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Boston, MA

Networks:

WGBH

Description:

Weekly lecture podcast on public affairs, politics, science, technology, arts, culture, and more. Go on, live and learn by exploring our entire collection of great lectures.

Language:

English


Episodes

Party and Ideology

9/24/2012
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Anyone who has watched the bitter competition between the Democrats and Republicans in Congress in recent years, or the fight to win the Republican nomination for President this year, might be wondering how to explain the current political party system in the United States. It looks like a period of deep ideological cleavages between the parties, and strict enforcement of some form of ideological correctness at least in one of them. Yet for decades or even centuries, scholars of politics...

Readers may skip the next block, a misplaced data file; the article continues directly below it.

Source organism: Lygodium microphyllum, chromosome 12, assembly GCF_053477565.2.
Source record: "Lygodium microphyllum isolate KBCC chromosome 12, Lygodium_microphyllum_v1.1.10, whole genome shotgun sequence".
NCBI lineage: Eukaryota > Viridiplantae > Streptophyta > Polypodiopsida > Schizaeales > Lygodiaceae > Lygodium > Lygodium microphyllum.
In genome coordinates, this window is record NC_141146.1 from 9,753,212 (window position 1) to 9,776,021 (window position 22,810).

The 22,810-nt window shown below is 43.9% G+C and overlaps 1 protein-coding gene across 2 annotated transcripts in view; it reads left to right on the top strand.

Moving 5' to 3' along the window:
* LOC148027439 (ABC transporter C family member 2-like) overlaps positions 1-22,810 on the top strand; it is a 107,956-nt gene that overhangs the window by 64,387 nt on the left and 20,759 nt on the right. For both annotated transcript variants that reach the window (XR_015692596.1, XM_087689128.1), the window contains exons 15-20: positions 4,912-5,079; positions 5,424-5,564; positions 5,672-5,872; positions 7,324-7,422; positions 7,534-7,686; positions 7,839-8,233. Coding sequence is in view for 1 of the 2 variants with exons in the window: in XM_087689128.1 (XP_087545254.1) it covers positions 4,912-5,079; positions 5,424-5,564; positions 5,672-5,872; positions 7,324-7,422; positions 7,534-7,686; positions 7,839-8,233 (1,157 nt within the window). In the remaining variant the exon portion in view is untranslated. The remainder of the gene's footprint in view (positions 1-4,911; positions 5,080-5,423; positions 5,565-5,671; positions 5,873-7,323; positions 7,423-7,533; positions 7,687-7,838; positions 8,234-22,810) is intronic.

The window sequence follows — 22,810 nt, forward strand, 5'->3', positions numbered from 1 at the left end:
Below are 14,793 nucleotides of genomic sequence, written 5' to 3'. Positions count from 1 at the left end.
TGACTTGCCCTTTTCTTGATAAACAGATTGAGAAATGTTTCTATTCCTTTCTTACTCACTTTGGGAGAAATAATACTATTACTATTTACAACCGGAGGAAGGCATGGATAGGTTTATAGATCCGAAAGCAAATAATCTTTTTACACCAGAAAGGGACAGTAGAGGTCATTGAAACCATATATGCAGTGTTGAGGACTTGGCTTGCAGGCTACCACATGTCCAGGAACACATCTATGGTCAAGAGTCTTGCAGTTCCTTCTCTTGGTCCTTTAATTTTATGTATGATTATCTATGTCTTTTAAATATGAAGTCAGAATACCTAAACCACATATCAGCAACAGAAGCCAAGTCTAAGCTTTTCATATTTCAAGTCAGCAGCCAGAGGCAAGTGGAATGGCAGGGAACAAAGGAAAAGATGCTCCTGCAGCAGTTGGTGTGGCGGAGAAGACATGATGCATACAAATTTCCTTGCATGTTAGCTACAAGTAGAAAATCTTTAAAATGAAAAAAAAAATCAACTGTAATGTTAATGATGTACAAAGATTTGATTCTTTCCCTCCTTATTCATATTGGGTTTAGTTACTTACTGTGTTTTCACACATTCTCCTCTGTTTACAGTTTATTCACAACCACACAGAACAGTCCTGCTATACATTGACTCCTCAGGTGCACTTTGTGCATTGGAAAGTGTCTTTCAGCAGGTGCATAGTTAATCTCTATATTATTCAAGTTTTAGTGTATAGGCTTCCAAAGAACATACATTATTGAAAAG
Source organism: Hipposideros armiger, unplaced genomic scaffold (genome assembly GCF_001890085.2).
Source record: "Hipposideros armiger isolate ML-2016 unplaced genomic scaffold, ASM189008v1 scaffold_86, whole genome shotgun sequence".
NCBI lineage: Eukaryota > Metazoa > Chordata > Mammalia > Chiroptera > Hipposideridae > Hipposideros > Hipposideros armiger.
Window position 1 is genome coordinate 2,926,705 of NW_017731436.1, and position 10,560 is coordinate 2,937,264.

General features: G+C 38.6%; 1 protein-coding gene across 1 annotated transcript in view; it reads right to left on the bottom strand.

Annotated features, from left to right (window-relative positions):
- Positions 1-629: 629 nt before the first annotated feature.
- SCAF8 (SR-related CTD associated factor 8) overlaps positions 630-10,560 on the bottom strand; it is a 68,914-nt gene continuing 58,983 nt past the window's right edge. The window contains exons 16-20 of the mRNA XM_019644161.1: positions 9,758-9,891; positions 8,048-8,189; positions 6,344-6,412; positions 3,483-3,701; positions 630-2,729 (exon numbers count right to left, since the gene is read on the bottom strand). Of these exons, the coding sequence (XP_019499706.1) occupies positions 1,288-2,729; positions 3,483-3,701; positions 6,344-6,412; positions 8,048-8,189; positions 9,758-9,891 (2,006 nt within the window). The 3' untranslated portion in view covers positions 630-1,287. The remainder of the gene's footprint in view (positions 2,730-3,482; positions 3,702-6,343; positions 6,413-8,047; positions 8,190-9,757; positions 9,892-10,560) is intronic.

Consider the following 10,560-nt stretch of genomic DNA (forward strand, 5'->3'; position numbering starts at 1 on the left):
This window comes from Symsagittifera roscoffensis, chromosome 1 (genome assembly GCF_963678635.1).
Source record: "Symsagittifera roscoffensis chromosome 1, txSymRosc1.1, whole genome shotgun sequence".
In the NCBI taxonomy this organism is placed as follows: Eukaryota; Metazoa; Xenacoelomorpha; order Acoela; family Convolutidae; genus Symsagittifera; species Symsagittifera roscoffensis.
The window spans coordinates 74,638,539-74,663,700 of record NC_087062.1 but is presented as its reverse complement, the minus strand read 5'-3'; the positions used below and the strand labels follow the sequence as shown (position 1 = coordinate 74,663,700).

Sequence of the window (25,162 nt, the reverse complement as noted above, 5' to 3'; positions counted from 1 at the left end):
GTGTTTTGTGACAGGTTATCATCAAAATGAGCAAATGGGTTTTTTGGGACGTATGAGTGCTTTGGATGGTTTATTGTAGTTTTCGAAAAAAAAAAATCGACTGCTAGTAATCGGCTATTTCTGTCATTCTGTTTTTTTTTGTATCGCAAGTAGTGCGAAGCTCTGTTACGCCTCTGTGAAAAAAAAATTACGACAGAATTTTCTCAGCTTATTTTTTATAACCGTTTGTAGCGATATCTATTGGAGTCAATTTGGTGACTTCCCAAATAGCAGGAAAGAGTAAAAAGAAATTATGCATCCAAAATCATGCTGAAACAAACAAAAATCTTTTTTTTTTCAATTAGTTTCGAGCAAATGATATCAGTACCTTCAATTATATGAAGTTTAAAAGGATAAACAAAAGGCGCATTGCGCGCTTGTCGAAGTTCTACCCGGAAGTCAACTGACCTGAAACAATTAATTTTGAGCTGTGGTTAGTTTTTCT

Duration: 01:32:31


Jodi Kantor: The Obamas

9/9/2012
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Jodi Kantor, New York Times correspondent, discusses The Obamas, her portrait of the first couple, and addresses the recent media attention and controversy around the book. In The Obamas, Jodi Kantor takes the reader inside the White House as the Obamas try to grapple with their new roles, change the country, raise children, maintain friendships, and figure out what it means to be the first black President and First Lady.

Party and Ideology

9/2/2012
More